Honor Lautenberg by making chemical facilities safer
by Christine Todd Whitman, Star-Ledger on 06-19-2013
In June 3, New Jersey lost a dedicated public servant in Sen. Frank Lautenberg. And while many eloquent tributes have been paid to his service, there is a more lasting way to honor the legacy of this legislator who fought hard for the health and welfare of his constituents.
Over the years, Sen. Lautenberg was a consistent advocate for increased measures to safeguard communities adjacent to our nation’s chemical facilities — an issue made tragically relevant by the deadly April 17 chemical explosion at the West, Texas, fertilizer plant that claimed 15 lives. This is an issue about which he and I substantially agreed.
As anyone who lives in New Jersey knows, our state is host to numerous chemical plants, including several adjacent to densely populated communities in North Jersey and along the Delaware River. Data from the Environmental Protection Agency, which I led from 2001 to 2003, show New Jersey is home to facilities that could, through either an accidental or deliberately caused release, pose catastrophic risks to millions.
New Jersey is hardly unique in this regard: According to the Congressional Research Service, 473 chemical facilities across the United States each put 100,000 or more people at risk of a disaster.
It was exactly these kinds of disasters that Sen. Lautenberg worked to prevent. He was one of the authors of the right-to-know provision in the 1986 Superfund law, played a lead role in the 1990 Clean Air Act and introduced the first Chemical Security Act in 1999.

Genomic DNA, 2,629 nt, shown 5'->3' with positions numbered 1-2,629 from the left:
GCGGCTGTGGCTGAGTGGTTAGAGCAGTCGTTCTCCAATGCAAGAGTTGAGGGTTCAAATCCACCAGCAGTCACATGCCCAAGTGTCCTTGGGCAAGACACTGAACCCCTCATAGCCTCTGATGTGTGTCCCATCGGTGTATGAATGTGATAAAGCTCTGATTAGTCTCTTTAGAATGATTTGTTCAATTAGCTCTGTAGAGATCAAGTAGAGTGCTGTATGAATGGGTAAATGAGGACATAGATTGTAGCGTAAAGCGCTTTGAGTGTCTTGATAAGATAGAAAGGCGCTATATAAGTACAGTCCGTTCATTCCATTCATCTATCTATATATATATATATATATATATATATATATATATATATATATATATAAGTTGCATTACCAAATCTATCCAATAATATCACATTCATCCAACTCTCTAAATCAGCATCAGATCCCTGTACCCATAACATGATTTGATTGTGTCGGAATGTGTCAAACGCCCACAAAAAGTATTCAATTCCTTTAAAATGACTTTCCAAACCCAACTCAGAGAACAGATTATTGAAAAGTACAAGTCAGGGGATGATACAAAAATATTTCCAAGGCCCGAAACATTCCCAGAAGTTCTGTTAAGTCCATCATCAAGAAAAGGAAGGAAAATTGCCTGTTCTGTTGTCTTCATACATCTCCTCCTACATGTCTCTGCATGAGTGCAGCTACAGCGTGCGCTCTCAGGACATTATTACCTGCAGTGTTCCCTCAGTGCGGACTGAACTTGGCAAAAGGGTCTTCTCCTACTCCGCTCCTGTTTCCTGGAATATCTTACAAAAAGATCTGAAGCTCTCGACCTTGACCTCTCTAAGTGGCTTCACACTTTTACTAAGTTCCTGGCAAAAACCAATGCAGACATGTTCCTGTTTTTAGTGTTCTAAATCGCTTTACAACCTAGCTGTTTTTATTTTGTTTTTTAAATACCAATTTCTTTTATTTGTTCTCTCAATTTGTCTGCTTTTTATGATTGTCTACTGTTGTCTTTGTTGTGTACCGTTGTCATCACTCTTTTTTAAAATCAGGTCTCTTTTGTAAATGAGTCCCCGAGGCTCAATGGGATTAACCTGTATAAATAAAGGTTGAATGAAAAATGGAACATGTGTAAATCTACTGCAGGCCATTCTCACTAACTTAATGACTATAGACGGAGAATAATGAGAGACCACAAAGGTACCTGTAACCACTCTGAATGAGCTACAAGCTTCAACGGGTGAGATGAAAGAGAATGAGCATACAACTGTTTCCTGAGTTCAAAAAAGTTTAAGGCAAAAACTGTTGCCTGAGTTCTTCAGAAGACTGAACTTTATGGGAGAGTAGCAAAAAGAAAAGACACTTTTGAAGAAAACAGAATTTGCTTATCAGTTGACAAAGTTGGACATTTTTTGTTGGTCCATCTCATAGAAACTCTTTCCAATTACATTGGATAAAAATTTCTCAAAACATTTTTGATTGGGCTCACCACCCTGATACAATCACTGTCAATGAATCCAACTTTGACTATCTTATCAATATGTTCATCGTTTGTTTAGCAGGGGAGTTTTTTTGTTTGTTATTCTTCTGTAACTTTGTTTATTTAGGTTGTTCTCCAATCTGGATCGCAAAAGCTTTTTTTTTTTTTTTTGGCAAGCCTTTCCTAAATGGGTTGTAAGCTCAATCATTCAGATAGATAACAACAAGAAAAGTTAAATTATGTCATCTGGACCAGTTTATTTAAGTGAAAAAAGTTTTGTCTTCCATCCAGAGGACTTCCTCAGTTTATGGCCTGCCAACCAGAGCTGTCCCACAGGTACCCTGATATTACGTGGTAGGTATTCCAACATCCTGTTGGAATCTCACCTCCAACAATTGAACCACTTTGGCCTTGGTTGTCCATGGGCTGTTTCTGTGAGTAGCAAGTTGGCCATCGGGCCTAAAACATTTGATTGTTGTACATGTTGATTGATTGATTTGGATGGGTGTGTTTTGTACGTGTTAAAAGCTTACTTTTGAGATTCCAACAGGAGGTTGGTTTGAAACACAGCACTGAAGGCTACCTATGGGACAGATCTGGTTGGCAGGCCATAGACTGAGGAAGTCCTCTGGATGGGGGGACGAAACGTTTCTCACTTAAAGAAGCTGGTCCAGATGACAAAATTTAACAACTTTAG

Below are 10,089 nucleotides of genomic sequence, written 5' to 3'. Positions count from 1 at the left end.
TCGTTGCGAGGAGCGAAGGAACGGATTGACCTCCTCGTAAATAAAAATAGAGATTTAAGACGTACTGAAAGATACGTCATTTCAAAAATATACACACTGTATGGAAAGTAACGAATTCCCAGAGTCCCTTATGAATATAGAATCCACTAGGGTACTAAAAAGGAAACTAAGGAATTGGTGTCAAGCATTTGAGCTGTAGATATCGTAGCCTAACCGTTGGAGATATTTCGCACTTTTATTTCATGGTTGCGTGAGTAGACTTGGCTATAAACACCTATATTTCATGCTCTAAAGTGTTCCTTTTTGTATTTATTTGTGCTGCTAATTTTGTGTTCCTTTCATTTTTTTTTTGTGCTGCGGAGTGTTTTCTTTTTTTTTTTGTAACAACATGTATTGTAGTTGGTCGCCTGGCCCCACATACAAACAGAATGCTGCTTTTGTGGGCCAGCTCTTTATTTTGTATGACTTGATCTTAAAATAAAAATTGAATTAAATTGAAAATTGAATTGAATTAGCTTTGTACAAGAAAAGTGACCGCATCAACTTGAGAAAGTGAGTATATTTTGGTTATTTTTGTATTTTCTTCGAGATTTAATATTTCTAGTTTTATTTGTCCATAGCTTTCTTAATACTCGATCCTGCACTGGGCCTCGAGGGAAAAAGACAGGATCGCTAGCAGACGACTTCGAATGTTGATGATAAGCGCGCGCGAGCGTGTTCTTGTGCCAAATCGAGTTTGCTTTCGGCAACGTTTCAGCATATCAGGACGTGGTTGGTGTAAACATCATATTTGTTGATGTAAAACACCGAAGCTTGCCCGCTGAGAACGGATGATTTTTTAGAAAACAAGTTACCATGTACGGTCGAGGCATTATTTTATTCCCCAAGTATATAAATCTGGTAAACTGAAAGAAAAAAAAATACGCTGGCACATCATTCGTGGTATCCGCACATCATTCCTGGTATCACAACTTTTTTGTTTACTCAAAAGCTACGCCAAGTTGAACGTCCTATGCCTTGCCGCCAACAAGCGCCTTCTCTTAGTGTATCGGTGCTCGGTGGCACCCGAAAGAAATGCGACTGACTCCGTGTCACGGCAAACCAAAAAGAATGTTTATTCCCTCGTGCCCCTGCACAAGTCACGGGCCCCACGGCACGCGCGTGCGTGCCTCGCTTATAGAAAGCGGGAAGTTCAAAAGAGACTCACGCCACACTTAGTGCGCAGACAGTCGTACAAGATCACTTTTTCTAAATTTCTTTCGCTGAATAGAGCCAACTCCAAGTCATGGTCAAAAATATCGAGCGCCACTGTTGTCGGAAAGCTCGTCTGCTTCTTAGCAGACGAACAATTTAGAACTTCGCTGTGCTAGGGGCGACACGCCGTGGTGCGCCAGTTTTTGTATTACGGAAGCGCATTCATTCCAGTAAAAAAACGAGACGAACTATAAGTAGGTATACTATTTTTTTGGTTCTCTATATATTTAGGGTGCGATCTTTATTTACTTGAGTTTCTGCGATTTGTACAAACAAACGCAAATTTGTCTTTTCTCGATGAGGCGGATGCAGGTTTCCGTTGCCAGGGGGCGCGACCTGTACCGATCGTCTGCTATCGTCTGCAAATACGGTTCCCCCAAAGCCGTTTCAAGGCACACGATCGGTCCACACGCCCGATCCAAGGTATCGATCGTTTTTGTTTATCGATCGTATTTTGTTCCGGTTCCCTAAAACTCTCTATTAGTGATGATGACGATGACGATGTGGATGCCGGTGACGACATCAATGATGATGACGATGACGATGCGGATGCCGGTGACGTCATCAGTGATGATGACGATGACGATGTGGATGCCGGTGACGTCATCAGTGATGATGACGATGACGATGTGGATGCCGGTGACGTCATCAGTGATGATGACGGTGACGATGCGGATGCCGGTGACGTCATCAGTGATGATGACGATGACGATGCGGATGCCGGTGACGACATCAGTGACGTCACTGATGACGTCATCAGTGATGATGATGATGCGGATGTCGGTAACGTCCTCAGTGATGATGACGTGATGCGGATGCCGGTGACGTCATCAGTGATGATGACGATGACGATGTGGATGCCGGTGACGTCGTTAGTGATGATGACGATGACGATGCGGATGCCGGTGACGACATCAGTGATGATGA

In the days following the 9/11 terrorist attacks, national security experts called for greater safeguards at the nation’s chemical facilities, a goal both Sen. Lautenberg and I worked to achieve.
According to the Congressional Research Service, 473 chemical facilities across the U.S. each put 100,000 or more people at risk of a disaster.
The 1990 Clean Air Act (which Sen. Lautenberg strongly supported) contains chemical disaster prevention authority that could do more to protect Americans from catastrophic chemical tragedies than anything that has been done to date. In fact, as EPA administrator after 9/11, we drafted proposed rules based on that law — rules that unfortunately were never put into practice, thanks to industry pressure on the White House.
However, former EPA Administrator Lisa Jackson was recently asked if the EPA should now use that authority to prevent disasters. She immediately said, "We need to use the authority we have now."
Public attention has returned to the ever-present threat posed by these facilities following the West, Texas, disaster. Recently, the New York Times again editorialized on the dangers posed by the nation’s thousands of chemical plants, which collectively put more than 100 million Americans at risk of injury or death. In March 2012, the EPA’s National Environmental Justice Advisory Council urged the EPA to use its Clean Air Act authority to prevent chemical disasters, a recommendation I strongly endorse.
The disaster in West, Texas, and other accidents before and since, such as the May 28 train derailment and chemical explosion near Baltimore, are tragic reminders that this authority must be exercised. There are few issues as urgent as making our nation’s chemical facilities safer and more secure for the millions of Americans who live in their shadow.
One way to honor Sen. Lautenberg in a manner he would undoubtedly approve would be to reduce the threat to the health and safety of plant employees and community residents alike by requiring chemical facilities to use safer chemical processes, when such processes are practical and available.
To achieve that goal, I urge President Obama to direct the EPA to use the provisions in the law that Sen. Lautenberg helped pass in the Senate and which President George H.W. Bush signed in 1990, to start reducing the risk of chemical disasters today.
The president consistently supported this policy in Homeland Security legislation and promised it in his 2008 platform. Reducing the risk of another chemical disaster is a fitting way to honor Frank Lautenberg.
Christine Todd Whitman, a former governor of New Jersey and administrator of the U.S. Environmental Protection Agency, is president of the Whitman Strategy Group.